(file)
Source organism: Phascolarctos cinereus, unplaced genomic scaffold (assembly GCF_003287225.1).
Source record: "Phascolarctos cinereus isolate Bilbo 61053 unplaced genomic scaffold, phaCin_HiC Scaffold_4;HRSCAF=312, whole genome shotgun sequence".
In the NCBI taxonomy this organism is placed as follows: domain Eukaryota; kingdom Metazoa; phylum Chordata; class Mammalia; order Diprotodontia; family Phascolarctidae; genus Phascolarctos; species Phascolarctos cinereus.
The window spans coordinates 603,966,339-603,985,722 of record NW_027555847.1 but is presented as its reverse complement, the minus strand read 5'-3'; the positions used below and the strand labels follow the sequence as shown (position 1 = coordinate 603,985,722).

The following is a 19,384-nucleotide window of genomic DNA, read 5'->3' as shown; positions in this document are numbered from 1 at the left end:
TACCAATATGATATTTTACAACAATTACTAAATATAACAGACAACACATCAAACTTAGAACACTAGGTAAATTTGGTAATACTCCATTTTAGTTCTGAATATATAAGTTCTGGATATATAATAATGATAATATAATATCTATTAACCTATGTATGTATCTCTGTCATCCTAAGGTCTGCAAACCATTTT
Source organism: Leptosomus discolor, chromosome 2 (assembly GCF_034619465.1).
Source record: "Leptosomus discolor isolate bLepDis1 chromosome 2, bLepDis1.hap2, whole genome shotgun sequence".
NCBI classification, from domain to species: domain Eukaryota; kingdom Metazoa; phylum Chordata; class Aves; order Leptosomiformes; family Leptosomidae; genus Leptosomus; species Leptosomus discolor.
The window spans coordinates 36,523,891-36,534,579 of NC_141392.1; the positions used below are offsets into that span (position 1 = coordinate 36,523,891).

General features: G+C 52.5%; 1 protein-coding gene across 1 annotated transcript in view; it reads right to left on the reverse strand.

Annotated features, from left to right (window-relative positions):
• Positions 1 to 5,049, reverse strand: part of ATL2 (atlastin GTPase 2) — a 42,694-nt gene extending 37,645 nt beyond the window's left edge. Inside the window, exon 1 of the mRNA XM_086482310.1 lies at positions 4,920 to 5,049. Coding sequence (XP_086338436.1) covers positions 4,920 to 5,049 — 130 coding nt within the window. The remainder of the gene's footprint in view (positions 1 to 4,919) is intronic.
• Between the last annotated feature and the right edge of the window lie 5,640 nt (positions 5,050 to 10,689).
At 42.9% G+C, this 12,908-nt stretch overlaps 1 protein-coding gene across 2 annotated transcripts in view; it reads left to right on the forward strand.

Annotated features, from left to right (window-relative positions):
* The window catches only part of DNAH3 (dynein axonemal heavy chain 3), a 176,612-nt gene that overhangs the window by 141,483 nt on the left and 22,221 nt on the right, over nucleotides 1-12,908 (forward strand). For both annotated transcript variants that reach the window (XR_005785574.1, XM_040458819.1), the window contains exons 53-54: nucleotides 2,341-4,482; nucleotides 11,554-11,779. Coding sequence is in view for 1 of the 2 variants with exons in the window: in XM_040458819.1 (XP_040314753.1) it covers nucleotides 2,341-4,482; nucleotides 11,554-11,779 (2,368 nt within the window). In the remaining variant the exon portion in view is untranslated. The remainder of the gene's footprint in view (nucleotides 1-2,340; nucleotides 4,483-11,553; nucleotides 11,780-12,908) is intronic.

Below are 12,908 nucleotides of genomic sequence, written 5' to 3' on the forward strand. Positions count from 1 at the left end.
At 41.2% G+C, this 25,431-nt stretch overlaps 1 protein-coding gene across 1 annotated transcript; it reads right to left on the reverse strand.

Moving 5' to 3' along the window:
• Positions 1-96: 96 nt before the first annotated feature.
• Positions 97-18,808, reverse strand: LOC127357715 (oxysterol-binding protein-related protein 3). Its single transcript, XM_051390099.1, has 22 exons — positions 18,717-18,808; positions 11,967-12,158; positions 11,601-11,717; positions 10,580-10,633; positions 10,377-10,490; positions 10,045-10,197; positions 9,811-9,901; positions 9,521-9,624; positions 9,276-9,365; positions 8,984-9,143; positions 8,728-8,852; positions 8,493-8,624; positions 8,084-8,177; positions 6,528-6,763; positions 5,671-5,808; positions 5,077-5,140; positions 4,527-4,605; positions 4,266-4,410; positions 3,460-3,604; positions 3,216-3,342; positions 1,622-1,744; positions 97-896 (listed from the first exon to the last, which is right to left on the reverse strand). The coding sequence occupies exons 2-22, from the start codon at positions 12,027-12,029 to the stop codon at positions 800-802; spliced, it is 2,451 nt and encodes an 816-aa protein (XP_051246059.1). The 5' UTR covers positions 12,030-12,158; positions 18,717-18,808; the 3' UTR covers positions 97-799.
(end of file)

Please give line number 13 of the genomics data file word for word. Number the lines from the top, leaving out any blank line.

• Positions 1 to 5,049, reverse strand: part of ATL2 (atlastin GTPase 2) — a 42,694-nt gene extending 37,645 nt beyond the window's left edge. Inside the window, exon 1 of the mRNA XM_086482310.1 lies at positions 4,920 to 5,049. Coding sequence (XP_086338436.1) covers positions 4,920 to 5,049 — 130 coding nt within the window. The remainder of the gene's footprint in view (positions 1 to 4,919) is intronic.